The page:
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And then there were 12

This week we allocated two more /8s, this time to APNIC, the Regional Internet Registry (RIR) for the Asia Pacific region. There are now just 12 unallocated unicast IPv4 /8s.

Chart of the decreasing pool of unallocated /8sChart of the decreasing pool of unallocated /8s

If you look at the chart above (click to enlarge) you can see that the number of unallocated /8s has now halved since the start of the year. In 2010, we have been allocating IPv4 address space at a rate of more than one /8 per month.

So does this mean that the last /8 will be allocated in about another 10 months time? Probably not. It is hard to predict the exact rate at which addresses will be allocated. We know that the last five /8s will all be allocated on a single day. This is because the Global Policy for the Allocation of the Remaining IPv4 Address Space requires us to allocate one /8 to each RIR when the pool falls to five /8s. An RIR will request additional IPv4 addresses, be allocated one or more /8s and that event will trigger the last allocation of IPv4 space from IANA to the RIRs.

For the last few years, Geoff Huston has been using mathematical modelling to project the changing set of dates for when the IANA pool of unallocated /8s will be empty and when the RIRs’ own pools will follow. At the moment his site predicts June 2011 for the IANA pool with the RIRs following about six months later. Of course, his site models future trends based on historical behaviour and people might well act differently in the future than they have in the past, so we might see something different but at this point we are looking at fine detail rather than significant extensions.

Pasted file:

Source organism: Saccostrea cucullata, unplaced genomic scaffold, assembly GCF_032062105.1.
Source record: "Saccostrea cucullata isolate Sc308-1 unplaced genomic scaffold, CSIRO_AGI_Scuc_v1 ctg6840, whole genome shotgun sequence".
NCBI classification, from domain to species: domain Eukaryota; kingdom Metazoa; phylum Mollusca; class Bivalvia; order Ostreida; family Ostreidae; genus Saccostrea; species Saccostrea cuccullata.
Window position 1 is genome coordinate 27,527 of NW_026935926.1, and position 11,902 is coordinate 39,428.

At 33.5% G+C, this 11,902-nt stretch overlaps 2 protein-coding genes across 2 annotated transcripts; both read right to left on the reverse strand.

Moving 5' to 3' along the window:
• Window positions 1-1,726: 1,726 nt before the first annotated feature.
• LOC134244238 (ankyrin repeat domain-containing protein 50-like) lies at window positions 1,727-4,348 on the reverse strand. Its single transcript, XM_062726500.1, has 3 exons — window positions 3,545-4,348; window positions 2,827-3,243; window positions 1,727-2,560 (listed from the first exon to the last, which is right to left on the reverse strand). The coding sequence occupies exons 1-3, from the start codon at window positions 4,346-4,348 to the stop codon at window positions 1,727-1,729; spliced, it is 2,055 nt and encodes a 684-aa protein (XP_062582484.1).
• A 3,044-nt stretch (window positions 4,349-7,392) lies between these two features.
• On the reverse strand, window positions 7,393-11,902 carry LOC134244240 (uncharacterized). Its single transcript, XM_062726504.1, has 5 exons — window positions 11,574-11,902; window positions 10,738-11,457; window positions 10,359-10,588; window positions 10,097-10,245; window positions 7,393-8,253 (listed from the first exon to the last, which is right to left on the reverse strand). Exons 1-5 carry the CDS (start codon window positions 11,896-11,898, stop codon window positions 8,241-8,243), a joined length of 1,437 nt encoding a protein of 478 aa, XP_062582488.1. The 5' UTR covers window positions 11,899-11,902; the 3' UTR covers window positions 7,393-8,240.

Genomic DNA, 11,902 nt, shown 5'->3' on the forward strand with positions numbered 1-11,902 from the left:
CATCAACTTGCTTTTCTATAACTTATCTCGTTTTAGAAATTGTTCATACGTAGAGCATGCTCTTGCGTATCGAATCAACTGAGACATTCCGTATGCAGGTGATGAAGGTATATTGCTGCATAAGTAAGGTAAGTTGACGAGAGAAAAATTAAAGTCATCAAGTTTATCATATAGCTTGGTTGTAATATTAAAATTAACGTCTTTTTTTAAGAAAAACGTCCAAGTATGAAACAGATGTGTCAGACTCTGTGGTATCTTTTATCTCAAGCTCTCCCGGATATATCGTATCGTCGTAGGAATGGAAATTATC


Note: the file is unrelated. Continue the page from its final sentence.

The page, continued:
So we can’t give you a precise date for when the final allocations will be made but we can say “not long now!”

Comments

    Domain Name System
    Internationalized Domain Name ,IDN,"IDNs are domain names that include characters used in the local representation of languages that are not written with the twenty-six letters of the basic Latin alphabet ""a-z"". An IDN can contain Latin letters with diacritical marks, as required by many European languages, or may consist of characters from non-Latin scripts such as Arabic or Chinese. Many languages also use other types of digits than the European ""0-9"". The basic Latin alphabet together with the European-Arabic digits are, for the purpose of domain names, termed ""ASCII characters"" (ASCII = American Standard Code for Information Interchange). These are also included in the broader range of ""Unicode characters"" that provides the basis for IDNs. The ""hostname rule"" requires that all domain names of the type under consideration here are stored in the DNS using only the ASCII characters listed above, with the one further addition of the hyphen ""-"". The Unicode form of an IDN therefore requires special encoding before it is entered into the DNS. The following terminology is used when distinguishing between these forms: A domain name consists of a series of ""labels"" (separated by ""dots""). The ASCII form of an IDN label is termed an ""A-label"". All operations defined in the DNS protocol use A-labels exclusively. The Unicode form, which a user expects to be displayed, is termed a ""U-label"". The difference may be illustrated with the Hindi word for ""test"" — परीका — appearing here as a U-label would (in the Devanagari script). A special form of ""ASCII compatible encoding"" (abbreviated ACE) is applied to this to produce the corresponding A-label: xn--11b5bs1di. A domain name that only includes ASCII letters, digits, and hyphens is termed an ""LDH label"". Although the definitions of A-labels and LDH-labels overlap, a name consisting exclusively of LDH labels, such as""icann.org"" is not an IDN."